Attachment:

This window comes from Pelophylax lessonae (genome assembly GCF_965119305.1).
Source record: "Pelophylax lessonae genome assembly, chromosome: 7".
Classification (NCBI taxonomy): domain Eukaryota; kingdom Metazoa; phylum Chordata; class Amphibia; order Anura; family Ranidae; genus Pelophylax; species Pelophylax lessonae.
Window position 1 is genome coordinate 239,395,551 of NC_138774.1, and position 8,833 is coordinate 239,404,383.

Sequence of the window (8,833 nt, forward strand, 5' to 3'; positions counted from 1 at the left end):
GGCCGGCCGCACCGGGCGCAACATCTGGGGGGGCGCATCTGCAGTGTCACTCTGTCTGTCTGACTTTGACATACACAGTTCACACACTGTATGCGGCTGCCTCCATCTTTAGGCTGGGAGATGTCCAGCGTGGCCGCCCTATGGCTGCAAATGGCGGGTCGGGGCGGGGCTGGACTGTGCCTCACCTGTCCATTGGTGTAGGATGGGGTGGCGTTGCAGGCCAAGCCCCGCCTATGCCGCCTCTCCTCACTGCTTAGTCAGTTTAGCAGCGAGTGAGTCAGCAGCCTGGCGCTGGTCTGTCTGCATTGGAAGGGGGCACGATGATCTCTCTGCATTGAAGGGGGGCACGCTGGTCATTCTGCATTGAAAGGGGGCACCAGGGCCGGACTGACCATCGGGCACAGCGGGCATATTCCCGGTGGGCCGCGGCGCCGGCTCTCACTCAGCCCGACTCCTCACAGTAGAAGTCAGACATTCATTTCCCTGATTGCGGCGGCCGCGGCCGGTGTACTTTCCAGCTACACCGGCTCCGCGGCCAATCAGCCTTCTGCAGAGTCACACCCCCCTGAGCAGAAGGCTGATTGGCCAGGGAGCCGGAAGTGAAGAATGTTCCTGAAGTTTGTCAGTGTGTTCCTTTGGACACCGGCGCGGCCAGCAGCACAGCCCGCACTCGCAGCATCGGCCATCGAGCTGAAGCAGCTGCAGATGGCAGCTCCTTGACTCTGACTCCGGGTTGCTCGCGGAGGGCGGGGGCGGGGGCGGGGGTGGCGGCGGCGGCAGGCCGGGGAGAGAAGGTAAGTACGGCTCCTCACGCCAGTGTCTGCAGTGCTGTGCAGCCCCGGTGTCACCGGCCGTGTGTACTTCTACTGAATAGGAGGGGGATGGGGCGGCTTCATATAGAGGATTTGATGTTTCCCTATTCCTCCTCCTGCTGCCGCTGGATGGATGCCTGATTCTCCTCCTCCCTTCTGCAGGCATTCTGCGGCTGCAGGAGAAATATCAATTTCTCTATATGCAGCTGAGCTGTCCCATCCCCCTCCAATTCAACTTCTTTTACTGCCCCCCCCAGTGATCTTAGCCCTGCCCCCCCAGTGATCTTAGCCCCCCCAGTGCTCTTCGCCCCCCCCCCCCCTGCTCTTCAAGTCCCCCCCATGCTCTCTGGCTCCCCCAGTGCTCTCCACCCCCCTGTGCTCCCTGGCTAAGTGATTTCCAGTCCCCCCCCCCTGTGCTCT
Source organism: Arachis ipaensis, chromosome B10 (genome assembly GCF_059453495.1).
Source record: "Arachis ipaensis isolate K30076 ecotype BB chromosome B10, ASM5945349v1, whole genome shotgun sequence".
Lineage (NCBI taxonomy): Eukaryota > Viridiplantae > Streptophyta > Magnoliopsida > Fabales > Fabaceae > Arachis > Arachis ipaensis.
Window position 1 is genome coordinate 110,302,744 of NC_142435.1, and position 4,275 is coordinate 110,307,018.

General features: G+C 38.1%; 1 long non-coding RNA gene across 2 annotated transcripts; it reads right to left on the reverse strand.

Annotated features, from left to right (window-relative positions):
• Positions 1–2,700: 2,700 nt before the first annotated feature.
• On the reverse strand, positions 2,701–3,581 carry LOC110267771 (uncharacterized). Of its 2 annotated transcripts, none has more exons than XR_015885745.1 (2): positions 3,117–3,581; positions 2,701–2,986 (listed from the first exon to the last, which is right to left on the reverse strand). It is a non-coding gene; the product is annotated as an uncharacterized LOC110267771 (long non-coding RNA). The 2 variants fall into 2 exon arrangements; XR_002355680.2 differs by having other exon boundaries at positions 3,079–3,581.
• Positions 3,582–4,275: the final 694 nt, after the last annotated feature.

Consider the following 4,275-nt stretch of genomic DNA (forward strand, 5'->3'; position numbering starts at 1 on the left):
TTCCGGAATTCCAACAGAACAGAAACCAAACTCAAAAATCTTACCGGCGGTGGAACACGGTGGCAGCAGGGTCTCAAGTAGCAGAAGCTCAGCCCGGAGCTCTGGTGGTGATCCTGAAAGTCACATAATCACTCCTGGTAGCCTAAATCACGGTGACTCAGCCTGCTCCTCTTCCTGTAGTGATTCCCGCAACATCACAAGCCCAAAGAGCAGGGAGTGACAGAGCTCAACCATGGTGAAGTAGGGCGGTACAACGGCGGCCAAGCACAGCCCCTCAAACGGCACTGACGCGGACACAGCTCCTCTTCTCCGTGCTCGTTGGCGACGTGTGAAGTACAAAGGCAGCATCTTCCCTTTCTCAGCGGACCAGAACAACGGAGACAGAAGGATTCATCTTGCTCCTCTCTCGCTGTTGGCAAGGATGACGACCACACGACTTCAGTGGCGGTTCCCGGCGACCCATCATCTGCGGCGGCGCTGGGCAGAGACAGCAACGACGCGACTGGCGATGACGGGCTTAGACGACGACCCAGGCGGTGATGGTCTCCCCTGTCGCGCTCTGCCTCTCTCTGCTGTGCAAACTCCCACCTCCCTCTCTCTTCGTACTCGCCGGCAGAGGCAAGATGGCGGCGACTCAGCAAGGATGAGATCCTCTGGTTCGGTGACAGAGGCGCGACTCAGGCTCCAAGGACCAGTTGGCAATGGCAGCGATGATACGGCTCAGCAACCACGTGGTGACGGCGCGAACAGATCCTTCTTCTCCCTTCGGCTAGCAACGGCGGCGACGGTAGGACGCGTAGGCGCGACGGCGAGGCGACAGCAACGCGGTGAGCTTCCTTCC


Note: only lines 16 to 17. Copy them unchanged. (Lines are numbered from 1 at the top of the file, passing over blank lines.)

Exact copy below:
Consider the following 4,275-nt stretch of genomic DNA (forward strand, 5'->3'; position numbering starts at 1 on the left):
TTCCGGAATTCCAACAGAACAGAAACCAAACTCAAAAATCTTACCGGCGGTGGAACACGGTGGCAGCAGGGTCTCAAGTAGCAGAAGCTCAGCCCGGAGCTCTGGTGGTGATCCTGAAAGTCACATAATCACTCCTGGTAGCCTAAATCACGGTGACTCAGCCTGCTCCTCTTCCTGTAGTGATTCCCGCAACATCACAAGCCCAAAGAGCAGGGAGTGACAGAGCTCAACCATGGTGAAGTAGGGCGGTACAACGGCGGCCAAGCACAGCCCCTCAAACGGCACTGACGCGGACACAGCTCCTCTTCTCCGTGCTCGTTGGCGACGTGTGAAGTACAAAGGCAGCATCTTCCCTTTCTCAGCGGACCAGAACAACGGAGACAGAAGGATTCATCTTGCTCCTCTCTCGCTGTTGGCAAGGATGACGACCACACGACTTCAGTGGCGGTTCCCGGCGACCCATCATCTGCGGCGGCGCTGGGCAGAGACAGCAACGACGCGACTGGCGATGACGGGCTTAGACGACGACCCAGGCGGTGATGGTCTCCCCTGTCGCGCTCTGCCTCTCTCTGCTGTGCAAACTCCCACCTCCCTCTCTCTTCGTACTCGCCGGCAGAGGCAAGATGGCGGCGACTCAGCAAGGATGAGATCCTCTGGTTCGGTGACAGAGGCGCGACTCAGGCTCCAAGGACCAGTTGGCAATGGCAGCGATGATACGGCTCAGCAACCACGTGGTGACGGCGCGAACAGATCCTTCTTCTCCCTTCGGCTAGCAACGGCGGCGACGGTAGGACGCGTAGGCGCGACGGCGAGGCGACAGCAACGCGGTGAGCTTCCTTCC